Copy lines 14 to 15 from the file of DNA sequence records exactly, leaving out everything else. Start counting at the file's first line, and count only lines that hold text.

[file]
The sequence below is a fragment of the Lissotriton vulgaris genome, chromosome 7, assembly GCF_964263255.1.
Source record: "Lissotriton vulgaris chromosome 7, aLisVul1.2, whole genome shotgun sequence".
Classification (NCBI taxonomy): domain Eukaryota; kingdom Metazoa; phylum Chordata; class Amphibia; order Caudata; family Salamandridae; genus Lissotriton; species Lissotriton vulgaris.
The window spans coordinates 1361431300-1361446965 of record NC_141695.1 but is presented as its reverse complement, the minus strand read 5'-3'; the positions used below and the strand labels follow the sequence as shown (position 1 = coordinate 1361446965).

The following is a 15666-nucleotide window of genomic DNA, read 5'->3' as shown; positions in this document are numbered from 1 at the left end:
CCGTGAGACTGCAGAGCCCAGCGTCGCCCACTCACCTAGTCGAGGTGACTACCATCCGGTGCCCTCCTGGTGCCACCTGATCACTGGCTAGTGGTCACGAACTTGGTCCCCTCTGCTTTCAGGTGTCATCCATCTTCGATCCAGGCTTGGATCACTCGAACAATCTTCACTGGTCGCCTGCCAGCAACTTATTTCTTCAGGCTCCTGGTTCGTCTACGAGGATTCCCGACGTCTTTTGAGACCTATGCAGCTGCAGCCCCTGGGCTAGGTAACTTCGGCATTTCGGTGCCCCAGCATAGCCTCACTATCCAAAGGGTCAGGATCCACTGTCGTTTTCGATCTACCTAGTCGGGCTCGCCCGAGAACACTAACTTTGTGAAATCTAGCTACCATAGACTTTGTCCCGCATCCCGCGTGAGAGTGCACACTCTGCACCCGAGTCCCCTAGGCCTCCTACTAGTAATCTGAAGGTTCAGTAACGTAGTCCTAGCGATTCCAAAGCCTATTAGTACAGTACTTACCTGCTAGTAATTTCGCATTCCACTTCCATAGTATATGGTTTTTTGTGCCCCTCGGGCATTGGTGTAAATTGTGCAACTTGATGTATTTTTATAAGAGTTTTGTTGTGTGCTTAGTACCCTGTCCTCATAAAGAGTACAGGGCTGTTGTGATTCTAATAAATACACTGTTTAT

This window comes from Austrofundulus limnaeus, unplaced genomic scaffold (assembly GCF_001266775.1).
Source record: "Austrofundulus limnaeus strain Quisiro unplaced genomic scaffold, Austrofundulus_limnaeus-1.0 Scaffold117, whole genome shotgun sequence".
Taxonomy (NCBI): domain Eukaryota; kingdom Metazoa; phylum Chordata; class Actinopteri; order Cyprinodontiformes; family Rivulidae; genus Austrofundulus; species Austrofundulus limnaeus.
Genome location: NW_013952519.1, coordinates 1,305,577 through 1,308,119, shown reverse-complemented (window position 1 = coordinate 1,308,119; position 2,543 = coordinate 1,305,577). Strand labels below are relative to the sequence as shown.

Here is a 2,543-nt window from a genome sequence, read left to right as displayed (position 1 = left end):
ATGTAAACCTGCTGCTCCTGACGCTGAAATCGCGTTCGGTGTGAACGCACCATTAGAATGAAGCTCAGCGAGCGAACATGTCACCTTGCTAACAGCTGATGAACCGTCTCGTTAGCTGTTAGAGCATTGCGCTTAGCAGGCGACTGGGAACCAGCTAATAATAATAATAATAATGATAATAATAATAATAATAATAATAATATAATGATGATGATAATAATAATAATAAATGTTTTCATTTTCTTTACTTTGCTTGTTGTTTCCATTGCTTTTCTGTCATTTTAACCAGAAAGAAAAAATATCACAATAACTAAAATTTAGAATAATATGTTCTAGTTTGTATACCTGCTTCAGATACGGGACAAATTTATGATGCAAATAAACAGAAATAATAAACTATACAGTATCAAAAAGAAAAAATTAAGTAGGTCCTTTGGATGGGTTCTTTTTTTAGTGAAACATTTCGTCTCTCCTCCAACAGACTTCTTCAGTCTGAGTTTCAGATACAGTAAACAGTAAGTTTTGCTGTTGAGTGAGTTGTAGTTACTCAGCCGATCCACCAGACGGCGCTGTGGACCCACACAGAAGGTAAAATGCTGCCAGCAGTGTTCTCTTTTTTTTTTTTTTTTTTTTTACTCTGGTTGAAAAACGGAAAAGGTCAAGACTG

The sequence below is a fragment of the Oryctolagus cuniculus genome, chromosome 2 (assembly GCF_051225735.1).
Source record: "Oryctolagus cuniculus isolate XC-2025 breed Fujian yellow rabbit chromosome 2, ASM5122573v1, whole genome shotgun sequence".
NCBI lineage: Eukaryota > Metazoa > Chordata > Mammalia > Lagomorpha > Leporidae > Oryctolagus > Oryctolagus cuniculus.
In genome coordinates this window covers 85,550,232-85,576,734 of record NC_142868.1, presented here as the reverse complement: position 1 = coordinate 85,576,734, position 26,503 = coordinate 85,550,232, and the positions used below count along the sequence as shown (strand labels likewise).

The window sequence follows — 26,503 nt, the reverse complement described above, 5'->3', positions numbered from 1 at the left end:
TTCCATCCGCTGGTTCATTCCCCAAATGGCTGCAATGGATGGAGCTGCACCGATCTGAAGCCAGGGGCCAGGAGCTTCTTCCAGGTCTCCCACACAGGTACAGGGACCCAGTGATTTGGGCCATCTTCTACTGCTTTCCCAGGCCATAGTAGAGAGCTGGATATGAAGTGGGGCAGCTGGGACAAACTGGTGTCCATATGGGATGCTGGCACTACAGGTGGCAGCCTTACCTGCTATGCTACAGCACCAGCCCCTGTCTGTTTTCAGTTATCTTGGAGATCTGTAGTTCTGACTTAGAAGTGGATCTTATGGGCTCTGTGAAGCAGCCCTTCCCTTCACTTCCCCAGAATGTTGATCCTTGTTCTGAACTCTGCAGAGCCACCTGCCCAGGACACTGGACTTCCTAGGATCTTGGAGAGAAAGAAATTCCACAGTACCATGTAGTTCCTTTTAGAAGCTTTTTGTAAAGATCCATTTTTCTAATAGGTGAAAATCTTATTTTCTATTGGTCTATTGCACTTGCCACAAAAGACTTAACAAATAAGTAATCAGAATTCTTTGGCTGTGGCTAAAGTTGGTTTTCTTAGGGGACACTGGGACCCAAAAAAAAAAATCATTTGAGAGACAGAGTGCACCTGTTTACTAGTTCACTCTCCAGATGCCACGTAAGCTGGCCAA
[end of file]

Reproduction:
Source record: "Oryctolagus cuniculus isolate XC-2025 breed Fujian yellow rabbit chromosome 2, ASM5122573v1, whole genome shotgun sequence".
NCBI lineage: Eukaryota > Metazoa > Chordata > Mammalia > Lagomorpha > Leporidae > Oryctolagus > Oryctolagus cuniculus.